It may seem obvious that if you don't want to face consequences, then you should not engage in a behavior that could cause them. That’s the driving logic behind abstinence-only education.
However, sexual behavior, especially human sexual behavior, is far more complicated than that.
After all, with
By Brittany Barsotti
Students who drove to SF State on the first day of school arrived to an unfortunate surprise. The University raised the prices of parking in the student parking garage. With a new minimum of $3 for two hours or less, and $6 per day,
The 2011 SF State Men’s Cross Country team is entering uncharted waters.
[caption id="" align="alignright" width="400" caption="SF State's cross-country team runs at Cox Stadium on Aug. 30 in preparation of their first event of the year next week. Photo by Mike Cheng."][/caption]
[caption id="" align="alignright" width="400" caption="SF
For Max Fernandez, cross-country offered a way to get out of fifth period in high school without having to skip class.
[caption id="" align="alignright" width="255" caption="SF State cross-country athlete Max Fernandez looks back on his many roles in SF State athletics as his proudest moments in
You're standing on the graduation stage, moments away from receiving your degree. All you can think about is your college education and how much it took to get to this point. Without a doubt, it took some money. You have paid an arm and
As I glide through all the rituals that lead up to graduation, I am overcome with a sense of closure.
I enjoyed the food in all my classes’ end-of-the-year parties. I turned in my last final, and I even paid the fee for submitting my grad
In San Francisco, driving in circles is a right of passage for car owners. It is a competitive, sometimes full-contact sport. Even drivers that possess a coveted lettered area parking permit don’t always get celebrity parking.
An application, developed with help from the San Francisco Municipal
The California Teachers Association is currently conducting a weeklong series of protests aimed to prevent additional cuts to public education.
The protesters support Gov. Jerry Brown’s attempt to pass a series of tax extensions that would help alleviate the remaining $15.4 billion deficit.
[X]press has continually supported
Political leaders are not always known for having the best moments in speech-making history — yes we know you didn’t have sexual relations with that woman, Mr. Clinton, and yes thank you Dan Quayle for letting us know that space is almost infinite. Nonetheless, it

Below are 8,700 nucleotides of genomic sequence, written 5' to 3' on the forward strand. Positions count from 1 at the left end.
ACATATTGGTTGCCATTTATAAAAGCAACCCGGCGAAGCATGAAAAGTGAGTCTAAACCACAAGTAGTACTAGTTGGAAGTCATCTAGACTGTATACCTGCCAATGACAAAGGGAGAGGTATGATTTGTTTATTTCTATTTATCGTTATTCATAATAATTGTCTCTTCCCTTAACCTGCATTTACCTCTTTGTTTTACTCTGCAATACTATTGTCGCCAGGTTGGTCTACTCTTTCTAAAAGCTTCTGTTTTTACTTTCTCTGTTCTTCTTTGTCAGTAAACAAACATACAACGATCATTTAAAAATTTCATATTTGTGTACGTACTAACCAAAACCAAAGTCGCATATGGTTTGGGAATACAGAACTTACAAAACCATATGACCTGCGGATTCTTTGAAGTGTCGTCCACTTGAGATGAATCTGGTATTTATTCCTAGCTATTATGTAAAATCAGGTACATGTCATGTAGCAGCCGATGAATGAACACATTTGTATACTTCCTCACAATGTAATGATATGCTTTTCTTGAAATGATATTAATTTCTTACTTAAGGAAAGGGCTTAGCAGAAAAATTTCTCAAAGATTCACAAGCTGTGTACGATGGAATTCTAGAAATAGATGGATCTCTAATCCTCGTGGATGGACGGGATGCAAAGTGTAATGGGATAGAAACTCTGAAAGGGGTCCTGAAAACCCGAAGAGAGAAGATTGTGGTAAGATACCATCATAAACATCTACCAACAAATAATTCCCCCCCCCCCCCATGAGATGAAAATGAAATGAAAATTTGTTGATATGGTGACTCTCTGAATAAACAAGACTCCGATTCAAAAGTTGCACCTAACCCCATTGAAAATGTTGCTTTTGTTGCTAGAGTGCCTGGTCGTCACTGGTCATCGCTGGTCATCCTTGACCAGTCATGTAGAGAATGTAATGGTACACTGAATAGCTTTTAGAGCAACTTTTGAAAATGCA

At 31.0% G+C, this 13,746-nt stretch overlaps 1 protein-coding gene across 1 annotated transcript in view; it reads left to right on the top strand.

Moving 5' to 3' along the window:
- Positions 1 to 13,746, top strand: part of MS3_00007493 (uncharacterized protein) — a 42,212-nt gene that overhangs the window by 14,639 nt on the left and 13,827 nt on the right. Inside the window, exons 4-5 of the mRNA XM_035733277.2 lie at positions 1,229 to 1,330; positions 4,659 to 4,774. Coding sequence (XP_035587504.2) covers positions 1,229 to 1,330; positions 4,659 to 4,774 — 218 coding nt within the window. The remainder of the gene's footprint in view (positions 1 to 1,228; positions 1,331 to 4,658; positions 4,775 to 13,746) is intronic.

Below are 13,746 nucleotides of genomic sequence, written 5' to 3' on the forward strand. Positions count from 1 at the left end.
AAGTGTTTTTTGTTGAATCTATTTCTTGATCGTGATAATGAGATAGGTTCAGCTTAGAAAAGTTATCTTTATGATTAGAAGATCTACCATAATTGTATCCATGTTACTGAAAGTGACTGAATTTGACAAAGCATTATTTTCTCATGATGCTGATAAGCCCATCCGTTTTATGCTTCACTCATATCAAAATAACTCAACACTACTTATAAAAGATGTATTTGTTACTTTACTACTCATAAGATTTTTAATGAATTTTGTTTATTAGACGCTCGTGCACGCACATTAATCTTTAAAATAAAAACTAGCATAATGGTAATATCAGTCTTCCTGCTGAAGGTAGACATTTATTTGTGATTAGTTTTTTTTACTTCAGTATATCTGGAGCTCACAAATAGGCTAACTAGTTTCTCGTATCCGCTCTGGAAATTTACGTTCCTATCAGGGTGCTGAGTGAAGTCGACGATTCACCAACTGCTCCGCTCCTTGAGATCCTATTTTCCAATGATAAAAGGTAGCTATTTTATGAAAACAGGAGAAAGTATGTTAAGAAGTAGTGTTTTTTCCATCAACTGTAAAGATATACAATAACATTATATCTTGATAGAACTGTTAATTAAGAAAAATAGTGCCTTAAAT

With the U.S. celebrating its independence July 4, have you ever considered celebrating your own personal independence?
Not the independence that you gain when you move 400 miles away from home or the independence of having a job that enables you to pay for rent, food
It’s no secret that, these days, most people have a Facebook or Twitter account. Some people utilize the efficiency of the Internet for dating - and even sex. The Internet is the one of the biggest inventions in history and has changed everyone's life for
When President Barack Obama approached the podium in the East Room of the White House Sunday, he gave America one of the defining moments of its history: the death of Osama bin Laden.
The announcement spurred a rash of celebrations, including a gathering at the White
Robert A. Corrigan has served as SF State President since September 1988.
More than a year of discussion, consultation and input from hundreds of faculty and staff, coupled with two faculty referendums, has ended decisively: On July 1, SF State will move from eight to six
San Francisco city employees, who have long planned on using their pensions to live out retirement in ease, may soon face grim circumstances. Unless the city seriously addresses comprehensive pension reform, city workers — particularly police officers — may find themselves unemployed.
As San Francisco’s rising
Ramon Castellblach is an assistant professor of health education and is the California Faculty Association president for the SF State chapter.
As we go forward with the consolidation of colleges at SF State, we should take all possible steps to ensure that we continue playing our
Nicotine fiends, your days of smoking in public may be numbered.
According to the Centers for Disease Control, by the year 2020, all 50 states could impose a smoking ban in bars, restaurants, parks, and the workplace.
Currently, 25 states and cities, such as Washington D.C. and
[caption id="attachment_6368" align="aligncenter" width="525" caption="Sara Donchey / Xpress staff"][/caption]
When final exams end in less than a month and students begin relaxing for the summer, SF State's academic landscape will begin a drastic transformation.
President Robert A. Corrigan announced April 22 that the University is moving forward
On a list of growing disappointments that result from crushing budget deficits, a lack of jobs and an overall shaky economy, the last thing we'd want to include on that list would be sports.
Yet in the last 10 years, American sports have had many tumultuous